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Cascadia Art Museum

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Cascadia Art Museum

PAST EXHIBITIONS

  • Against the Moon: The Art of John Matsudaira

    May 13 - August 28, 2016

    Born Takehisa Matsudaira in Seattle, he was educated in Kanazawa, Japan and returned to Seattle in 1935. While he and his family were detained in the Minidoka Internment Camp, John enlisted in the US Army and served in the legendary 442nd Infantry Regiment, the most decorated military unit in US history. After suffering life threatening injuries during the war, Matsudaira returned to Seattle and enrolled in the Burnley School, studying painting with Jacob Elshin and Nick Damascus. He quickly developed an important regional reputation and worked informally with other local Nisei artists such as Paul Horiuchi, George Tsutakawa and Kenjiro Nomura all of whom were represented by Zoe Dusanne, one of Seattle's most important and progressive early art galleries.

     Featured were works from the 1940's through the 1970's, including paintings, prints and watercolors depicting his figurative and later abstract styles.

  • Northwest Photography at Mid-Century

    May 13 - August 28, 2016

    Washington State has been the home for many artistic photographers who achieved national and international recognition during their lifetimes. This exhibition reintroduced the public to the works of several artists who worked during the period of 1940-1970.  Some of the photographers included twin sisters Dorothy Smith (1905-1982) and Charlotte Smith (1905-1999); Yoshio Noma (1914-2005); Chao-Chen Yang (1909-1969); Marjorie Duryee (1913-1992); Austin W. Seth (1915-2006) and several others.

  • Pioneers and Prophets: Northwest Modern Art Reconsidered

    September 12, 2015 - August 21, 2016

    This one year exhibition presented an overview of key figures in our regional art history beginning in the mid-19th century and leading into the modern movement. Since our unique visual culture has not yet been fully documented in print, we presented a variety of paintings and sculpture that offered an introduction to the mission of our museum and begin the process of defining the breadth and accomplishments of our leading early artists. Familiar names such as Morris Graves, Kenneth Callahan, and Mark Tobey share space with artists of no less importance, many of whom, because of gender or social bias, have not been presented with the same regularity in recent decades. It is our intention to celebrate and recognize all of their contributions and integrate them more fully into the local historical canon. These artists would include John Davidson Butler, Paul Morgan Gustin, Yvonne Twining Humber, Helen Loggie, Kenjiro Nomura, Fokko Tadama, and others.

  • Looking Back, Moving Forward:  A Centennial Tribute to Nellie Cornish & the Cornish College of the Arts  

    January 14 - May 1, 2016

    “She was a small, round, plump little lady with the dynamism of a rocket, and we were all terrified of her, terrified of her tongue and in a way, terrified of her dream”. 

    - Martha Graham

    Nellie Centennial Cornish (1876-1956)

    Just as her middle name celebrated the 100th anniversary of the founding of the United States, Cascadia Art Museum pays tribute to the 100th anniversary of the school that she founded and which bears her name, The Cornish College of the Arts.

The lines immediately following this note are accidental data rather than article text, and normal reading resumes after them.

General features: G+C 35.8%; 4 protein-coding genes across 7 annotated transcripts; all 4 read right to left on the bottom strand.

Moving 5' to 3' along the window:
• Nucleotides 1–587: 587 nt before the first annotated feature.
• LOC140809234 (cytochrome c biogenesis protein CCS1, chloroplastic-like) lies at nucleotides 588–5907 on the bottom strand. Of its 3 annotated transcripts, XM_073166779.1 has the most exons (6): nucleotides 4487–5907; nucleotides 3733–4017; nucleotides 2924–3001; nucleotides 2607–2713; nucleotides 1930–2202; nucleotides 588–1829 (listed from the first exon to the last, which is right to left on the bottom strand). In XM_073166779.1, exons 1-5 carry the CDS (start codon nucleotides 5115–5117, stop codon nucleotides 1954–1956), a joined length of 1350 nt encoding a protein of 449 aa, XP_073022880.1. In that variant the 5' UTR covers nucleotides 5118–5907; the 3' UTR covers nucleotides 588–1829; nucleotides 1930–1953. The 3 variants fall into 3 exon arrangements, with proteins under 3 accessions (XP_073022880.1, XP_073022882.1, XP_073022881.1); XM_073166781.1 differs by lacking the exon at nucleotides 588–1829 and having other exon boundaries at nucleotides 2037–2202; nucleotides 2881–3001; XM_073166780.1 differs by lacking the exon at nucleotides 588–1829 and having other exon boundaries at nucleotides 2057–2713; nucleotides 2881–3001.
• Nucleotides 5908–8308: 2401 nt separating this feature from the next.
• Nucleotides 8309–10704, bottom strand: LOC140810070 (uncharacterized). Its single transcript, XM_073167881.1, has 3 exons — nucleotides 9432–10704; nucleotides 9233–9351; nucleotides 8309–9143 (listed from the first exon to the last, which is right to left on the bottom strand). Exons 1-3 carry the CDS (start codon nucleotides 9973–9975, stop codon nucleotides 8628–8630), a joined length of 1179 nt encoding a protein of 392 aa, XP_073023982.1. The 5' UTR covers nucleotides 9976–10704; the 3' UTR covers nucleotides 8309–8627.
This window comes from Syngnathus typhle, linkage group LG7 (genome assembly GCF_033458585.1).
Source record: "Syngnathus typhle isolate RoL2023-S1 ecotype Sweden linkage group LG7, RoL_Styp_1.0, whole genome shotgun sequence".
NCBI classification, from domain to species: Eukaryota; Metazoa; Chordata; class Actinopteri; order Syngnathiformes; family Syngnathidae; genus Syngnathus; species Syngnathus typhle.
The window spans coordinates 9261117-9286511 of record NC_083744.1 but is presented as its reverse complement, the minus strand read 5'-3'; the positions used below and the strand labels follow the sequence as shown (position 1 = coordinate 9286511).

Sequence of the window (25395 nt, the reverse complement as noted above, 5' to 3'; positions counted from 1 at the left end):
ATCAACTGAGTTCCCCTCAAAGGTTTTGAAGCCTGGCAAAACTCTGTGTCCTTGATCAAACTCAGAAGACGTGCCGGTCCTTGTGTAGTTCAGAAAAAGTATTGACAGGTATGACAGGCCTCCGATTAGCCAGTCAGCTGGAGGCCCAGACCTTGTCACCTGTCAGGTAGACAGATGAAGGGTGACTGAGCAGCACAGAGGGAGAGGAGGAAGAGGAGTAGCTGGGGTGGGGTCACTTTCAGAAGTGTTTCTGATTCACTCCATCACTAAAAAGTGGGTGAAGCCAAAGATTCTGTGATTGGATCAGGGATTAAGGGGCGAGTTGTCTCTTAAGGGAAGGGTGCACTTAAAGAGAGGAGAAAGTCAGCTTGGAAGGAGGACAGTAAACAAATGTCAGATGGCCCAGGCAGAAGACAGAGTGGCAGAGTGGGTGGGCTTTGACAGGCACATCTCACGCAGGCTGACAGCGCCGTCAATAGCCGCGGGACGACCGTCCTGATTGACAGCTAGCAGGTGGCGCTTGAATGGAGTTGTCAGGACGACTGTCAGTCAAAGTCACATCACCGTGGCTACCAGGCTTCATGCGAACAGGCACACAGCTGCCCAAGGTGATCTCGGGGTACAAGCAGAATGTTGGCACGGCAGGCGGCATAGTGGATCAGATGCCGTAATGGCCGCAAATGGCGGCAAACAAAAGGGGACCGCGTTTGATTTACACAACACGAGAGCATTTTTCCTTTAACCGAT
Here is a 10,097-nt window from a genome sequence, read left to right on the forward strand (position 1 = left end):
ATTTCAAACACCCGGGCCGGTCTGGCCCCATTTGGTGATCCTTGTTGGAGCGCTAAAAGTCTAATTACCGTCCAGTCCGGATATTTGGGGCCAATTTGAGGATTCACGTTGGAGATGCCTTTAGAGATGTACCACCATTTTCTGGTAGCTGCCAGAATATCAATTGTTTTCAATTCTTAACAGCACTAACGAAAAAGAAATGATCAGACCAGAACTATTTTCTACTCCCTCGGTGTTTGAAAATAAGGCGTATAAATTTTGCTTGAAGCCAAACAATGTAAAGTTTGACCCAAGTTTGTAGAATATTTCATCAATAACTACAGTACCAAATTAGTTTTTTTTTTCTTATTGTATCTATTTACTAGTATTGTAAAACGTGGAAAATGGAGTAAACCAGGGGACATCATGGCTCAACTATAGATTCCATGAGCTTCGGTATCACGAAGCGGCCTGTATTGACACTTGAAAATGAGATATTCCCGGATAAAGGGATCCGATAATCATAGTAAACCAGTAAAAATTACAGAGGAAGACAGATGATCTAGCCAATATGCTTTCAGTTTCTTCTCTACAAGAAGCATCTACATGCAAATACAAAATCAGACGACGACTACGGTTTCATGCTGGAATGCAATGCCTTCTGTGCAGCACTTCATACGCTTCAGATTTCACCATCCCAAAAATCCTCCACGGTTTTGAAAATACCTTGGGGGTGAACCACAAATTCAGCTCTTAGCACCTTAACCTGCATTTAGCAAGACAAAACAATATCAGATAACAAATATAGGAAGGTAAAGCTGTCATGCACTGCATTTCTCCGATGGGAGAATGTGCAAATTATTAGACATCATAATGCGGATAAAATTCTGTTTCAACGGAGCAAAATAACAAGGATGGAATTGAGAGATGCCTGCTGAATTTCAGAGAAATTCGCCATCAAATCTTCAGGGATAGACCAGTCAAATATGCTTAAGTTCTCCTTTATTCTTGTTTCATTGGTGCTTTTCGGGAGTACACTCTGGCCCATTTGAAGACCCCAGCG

“Miss Aunt Nellie” as she was affectionately known, was arguably the most important figure in Washington State’s cultural history.

    Initially trained as a pianist and in music education, Cornish taught privately in her own studio and at the University of Washington before founding the Cornish School in 1914. She brought some of the finest artists in the world to perform or teach at Cornish, initiating the cross-disciplinary and collaborative elements that have survived to this day.

    We are presenting highlights from Nellie Cornish’s legacy whose broad international reach influenced the fields of Dance, Music, Visual Arts and Performance.

    Being the first large-scale tribute to Ms. Cornish and the Cornish College of the Arts, our exhibition tells the story of the early years of Cornish through paintings, prints, sculpture, photography and video.

    Drawing from several important sources, including Cornish’s own archive, the exhibition features materials that have never been seen by the public.

    From the estate of Mary Ann Wells, founder of the dance department in 1916, we are displaying photographs and related materials that reflect the early dance origins of the school, resulting in significant critical acclaim for both students and faculty. Wells was the most important proponant of modern dance in the region and her influence extended internationally through her most noted pupil, Robert Joffrey who attended Cornish in the mid- 1940’s.  Several prominent dance instructors who became icons of modern dance also taught at the school including Adolph Bolm, Michio Ito, and Martha Graham. Key visual artists associated with the early years include photographer Wayne Albee who documented most of the school’s productions through his internationally renowned pictorialist photography. Visual artist Mark Tobey was an important figure in the early years of the school. Some of his artwork includes portraits of faculty as well as a series of stage and costume designs recently uncovered through the estate of drama department figures, Burton and Florence Bean James. Tobey himself performed in several dramatic plays at the school as seen through vintage production photographs by Albee. Tobey also created four large nude contour drawings of students in Martha Graham’s classes at Cornish in 1933.